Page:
Stress-Testing LTSP was Re: No Sound with Flash in Firefox

Jim Kronebusch jim at winonacotter.org
Fri Jul 13 17:59:34 BST 2007


> Suppose a thin client can be made to boot up exactly as normal and instead
> of waiting for a user to login, ldm automatically logs in say an ip
> address-based user (so that every client uses a different account on the
> server).  That user's xsession runs and as part of that they launch a shell
> script.  The shell script is a "user simulator".  At this point you should
> have N users logged in, doing nothing.  The "user simulator" script runs
> certain tasks at random times, with a certain probability.  Initially those
> tasks might include:
> 
>  - load a random webpage from a list (start firefox if necessary)
>  - load a random webpage from a list in a new tab (start firefox if
>    necessary)
>  - close tab in firefox
>  - close firefox
>  - open random file from a folder in openoffice (starts openoffice if
>    necessary)
>  - close openoffice
>  - open a PDF in evince.
>  - close evince.
>  - reboot thin client
>  - any other
> 
> All of the above are pretty standard applications and tasks just to get a
> starting point.  We would initially make a stab at what a typical user does
> (eg an ordinary web surfer opens 2 pages per minute on average).
> 
> To run a test you just go around booting up thin clients and letting
> them go.  Ideally you would use wakeonlan to boot them from a master
> script.  You can then:
> 
> 1. Measure RAM usage, CPU load, network load, internet bandwidth usage.
> 2. Actually sit down and use a thin client and see how responsive it feels

Gideon Romm's modified ldm adds the ability to do auto logins with LTSP 5, you could use
this to tackle the autologin part.  In the past I have booted up clients and logged in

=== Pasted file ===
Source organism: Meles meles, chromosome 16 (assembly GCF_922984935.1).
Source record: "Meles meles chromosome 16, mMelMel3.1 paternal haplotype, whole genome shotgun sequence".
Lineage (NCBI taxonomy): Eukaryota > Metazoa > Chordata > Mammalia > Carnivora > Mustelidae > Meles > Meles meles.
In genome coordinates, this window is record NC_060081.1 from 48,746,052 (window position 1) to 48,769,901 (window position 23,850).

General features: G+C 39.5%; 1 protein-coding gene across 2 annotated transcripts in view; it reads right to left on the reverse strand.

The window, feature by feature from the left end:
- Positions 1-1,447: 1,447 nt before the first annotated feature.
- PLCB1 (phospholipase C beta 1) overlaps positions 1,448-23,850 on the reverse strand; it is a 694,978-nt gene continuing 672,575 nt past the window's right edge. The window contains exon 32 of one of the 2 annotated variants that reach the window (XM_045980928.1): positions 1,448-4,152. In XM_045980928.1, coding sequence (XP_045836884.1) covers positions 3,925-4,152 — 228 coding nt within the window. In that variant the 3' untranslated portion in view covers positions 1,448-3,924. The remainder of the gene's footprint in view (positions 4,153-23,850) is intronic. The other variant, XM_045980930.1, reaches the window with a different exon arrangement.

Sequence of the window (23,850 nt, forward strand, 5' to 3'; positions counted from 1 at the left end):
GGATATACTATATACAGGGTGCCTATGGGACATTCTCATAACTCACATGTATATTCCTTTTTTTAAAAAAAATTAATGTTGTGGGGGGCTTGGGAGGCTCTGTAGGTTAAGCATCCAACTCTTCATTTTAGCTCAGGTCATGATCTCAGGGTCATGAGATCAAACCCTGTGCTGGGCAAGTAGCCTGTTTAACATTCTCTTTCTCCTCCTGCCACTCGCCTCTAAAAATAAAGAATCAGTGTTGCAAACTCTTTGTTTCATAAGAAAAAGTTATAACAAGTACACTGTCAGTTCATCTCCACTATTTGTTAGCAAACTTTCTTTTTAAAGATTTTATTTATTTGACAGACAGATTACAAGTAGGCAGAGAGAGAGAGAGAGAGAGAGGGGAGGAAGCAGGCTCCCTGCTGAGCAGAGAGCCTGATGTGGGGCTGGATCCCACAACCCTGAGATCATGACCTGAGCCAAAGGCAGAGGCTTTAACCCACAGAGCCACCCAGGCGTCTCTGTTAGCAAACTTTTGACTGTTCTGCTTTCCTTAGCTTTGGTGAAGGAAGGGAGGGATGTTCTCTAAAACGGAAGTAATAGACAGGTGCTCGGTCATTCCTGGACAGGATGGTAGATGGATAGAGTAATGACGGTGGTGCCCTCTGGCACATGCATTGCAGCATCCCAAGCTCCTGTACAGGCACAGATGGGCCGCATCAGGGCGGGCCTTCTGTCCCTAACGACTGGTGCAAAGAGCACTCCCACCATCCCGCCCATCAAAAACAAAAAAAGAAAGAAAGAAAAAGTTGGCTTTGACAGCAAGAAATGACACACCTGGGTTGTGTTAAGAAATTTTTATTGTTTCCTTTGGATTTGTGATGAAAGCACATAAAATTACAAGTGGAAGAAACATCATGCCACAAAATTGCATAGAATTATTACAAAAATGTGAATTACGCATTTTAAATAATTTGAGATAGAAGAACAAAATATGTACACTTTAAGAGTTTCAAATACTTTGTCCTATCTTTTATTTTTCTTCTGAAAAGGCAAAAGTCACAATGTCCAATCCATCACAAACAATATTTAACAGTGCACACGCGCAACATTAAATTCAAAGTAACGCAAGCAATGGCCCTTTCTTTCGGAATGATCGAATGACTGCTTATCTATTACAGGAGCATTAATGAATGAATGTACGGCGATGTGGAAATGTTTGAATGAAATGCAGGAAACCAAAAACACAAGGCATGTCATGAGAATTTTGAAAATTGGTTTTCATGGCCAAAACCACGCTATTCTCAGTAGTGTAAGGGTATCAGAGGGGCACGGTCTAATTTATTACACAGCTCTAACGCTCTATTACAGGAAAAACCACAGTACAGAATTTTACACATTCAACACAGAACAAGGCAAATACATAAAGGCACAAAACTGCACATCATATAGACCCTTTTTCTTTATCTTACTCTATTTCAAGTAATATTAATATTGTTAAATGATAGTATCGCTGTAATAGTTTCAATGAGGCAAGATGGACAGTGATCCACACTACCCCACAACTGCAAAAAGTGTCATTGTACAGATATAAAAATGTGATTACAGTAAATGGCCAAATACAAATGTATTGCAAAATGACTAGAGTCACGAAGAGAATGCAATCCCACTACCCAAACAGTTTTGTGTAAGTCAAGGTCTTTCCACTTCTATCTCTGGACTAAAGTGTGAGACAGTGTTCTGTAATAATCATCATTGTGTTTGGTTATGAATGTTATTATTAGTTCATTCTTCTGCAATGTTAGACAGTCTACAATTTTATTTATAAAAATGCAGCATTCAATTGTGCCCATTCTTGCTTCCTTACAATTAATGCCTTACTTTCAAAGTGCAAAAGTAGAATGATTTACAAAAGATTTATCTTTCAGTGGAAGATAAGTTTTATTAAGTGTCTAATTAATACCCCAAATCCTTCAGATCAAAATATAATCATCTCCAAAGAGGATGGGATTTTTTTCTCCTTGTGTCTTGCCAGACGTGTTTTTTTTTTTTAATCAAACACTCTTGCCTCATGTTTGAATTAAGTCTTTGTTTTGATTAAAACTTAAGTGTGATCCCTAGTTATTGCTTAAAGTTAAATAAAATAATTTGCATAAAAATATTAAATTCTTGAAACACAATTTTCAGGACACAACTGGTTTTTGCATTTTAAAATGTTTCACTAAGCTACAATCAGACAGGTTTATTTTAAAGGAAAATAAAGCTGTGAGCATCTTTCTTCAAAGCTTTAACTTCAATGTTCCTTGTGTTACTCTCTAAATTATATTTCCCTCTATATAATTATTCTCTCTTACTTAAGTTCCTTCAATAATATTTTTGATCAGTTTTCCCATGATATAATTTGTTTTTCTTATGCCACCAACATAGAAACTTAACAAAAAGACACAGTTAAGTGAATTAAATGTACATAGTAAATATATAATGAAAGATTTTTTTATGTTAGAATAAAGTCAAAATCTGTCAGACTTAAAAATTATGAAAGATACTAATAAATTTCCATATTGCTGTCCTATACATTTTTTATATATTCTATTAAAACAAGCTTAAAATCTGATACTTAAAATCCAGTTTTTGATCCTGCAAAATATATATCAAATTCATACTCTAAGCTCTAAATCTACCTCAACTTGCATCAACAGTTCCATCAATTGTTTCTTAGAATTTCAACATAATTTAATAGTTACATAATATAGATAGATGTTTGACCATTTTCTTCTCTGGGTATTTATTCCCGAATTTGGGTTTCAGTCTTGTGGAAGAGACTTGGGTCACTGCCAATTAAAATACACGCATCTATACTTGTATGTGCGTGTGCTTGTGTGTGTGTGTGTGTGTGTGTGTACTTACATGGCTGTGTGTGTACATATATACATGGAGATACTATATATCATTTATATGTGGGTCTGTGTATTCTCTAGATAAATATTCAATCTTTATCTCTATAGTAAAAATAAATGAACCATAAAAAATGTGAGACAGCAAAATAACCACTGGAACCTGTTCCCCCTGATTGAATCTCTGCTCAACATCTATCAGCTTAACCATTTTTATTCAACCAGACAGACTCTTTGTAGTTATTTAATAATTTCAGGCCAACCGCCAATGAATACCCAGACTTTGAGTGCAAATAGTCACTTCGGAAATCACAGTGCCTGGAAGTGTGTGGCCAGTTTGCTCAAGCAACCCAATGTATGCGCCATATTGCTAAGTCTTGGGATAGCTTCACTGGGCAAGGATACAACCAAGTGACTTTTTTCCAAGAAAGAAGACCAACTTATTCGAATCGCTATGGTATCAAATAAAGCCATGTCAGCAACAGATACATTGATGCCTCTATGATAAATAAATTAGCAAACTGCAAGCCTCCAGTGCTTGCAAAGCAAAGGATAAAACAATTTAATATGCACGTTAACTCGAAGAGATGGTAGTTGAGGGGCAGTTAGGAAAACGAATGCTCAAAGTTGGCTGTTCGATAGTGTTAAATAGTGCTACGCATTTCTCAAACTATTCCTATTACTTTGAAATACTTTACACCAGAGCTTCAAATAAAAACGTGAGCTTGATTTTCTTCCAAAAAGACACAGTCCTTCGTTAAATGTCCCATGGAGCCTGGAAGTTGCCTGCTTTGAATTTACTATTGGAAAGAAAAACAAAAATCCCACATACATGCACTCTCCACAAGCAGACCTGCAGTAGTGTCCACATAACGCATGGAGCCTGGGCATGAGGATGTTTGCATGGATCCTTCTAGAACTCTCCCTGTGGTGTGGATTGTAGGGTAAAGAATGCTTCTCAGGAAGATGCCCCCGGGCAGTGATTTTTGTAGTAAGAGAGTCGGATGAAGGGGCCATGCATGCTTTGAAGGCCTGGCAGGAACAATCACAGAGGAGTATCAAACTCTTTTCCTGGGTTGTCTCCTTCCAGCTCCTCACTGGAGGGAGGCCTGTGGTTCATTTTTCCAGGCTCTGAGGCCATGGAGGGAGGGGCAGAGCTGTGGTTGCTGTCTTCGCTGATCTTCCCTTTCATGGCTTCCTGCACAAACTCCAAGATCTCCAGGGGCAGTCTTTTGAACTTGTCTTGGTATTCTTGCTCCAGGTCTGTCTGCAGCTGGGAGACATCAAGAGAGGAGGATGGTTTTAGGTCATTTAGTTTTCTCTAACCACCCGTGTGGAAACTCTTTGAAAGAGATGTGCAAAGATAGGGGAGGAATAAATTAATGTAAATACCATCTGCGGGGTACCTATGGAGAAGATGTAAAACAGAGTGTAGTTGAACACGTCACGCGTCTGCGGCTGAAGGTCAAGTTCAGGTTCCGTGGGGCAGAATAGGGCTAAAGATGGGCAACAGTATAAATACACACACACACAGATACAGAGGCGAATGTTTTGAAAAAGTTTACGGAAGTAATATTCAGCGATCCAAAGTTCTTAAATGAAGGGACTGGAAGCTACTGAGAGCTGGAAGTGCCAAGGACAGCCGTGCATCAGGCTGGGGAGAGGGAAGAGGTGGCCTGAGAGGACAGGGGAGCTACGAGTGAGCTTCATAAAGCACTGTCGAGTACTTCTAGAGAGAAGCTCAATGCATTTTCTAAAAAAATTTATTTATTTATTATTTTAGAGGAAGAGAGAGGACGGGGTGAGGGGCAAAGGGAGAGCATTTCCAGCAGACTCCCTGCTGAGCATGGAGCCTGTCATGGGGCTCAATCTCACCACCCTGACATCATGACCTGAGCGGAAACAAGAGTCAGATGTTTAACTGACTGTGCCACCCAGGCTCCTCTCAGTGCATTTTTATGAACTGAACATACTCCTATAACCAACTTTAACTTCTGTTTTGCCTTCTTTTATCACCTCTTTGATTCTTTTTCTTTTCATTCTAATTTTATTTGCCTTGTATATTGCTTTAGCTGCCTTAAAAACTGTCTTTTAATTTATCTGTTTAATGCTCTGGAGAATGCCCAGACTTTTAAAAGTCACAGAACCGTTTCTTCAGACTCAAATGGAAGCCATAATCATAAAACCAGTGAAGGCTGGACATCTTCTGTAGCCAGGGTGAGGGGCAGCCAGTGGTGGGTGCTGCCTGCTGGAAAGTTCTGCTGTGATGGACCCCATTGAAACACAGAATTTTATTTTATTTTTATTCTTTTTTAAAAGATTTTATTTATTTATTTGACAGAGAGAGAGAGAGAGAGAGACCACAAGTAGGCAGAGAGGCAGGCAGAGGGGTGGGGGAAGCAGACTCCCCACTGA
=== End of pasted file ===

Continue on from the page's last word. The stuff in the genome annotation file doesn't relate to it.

manually and started up Kstars since it is constantly changing, at least I could get an
idea of performance that way.  I would then sit at a terminal and check webmail and type
some garbage into openoffice and just see how it felt while I used it and 30 other
machines were running KStars.  I like your idea of a script that simulates actual user
use, maybe firefox could run and hit video.google.com and run a video while other
machines opened OOo Writer and type random characters.  If the script was written in a
simple way users could possibly modify it to test the specific applications their
environment would use.  I like the idea of wake on lan but even if it could be done with
a manual boot it would be better than nothing.  This would be great if coupled with some
sort of tool for checking server parameters.  Most of our users I think have at least
two apps open at a time, most often it will be a browser with one or two tabs and a text
editor.

If anyone wants to give such a script a try I will test the crap out of it for them.  My
110 new clients should be shipping today and I will be ready to do some load testing in
a few weeks.  If nothing else maybe I'll give it a try (my scripting abilities are a bit
lacking :-).  It would be nice to have a standard way of testing and be able to put
together some sort of matrix that could state for average student use a server of size X
could handle X amount of users.  We all know that this would never be a perfect chart
for all scenarios, but to be able to provide a baseline for average use would be a huge
step.

-- 
This message has been scanned for viruses and
dangerous content by the Cotter Technology 
Department, and is believed to be clean.




More information about the edubuntu-users mailing list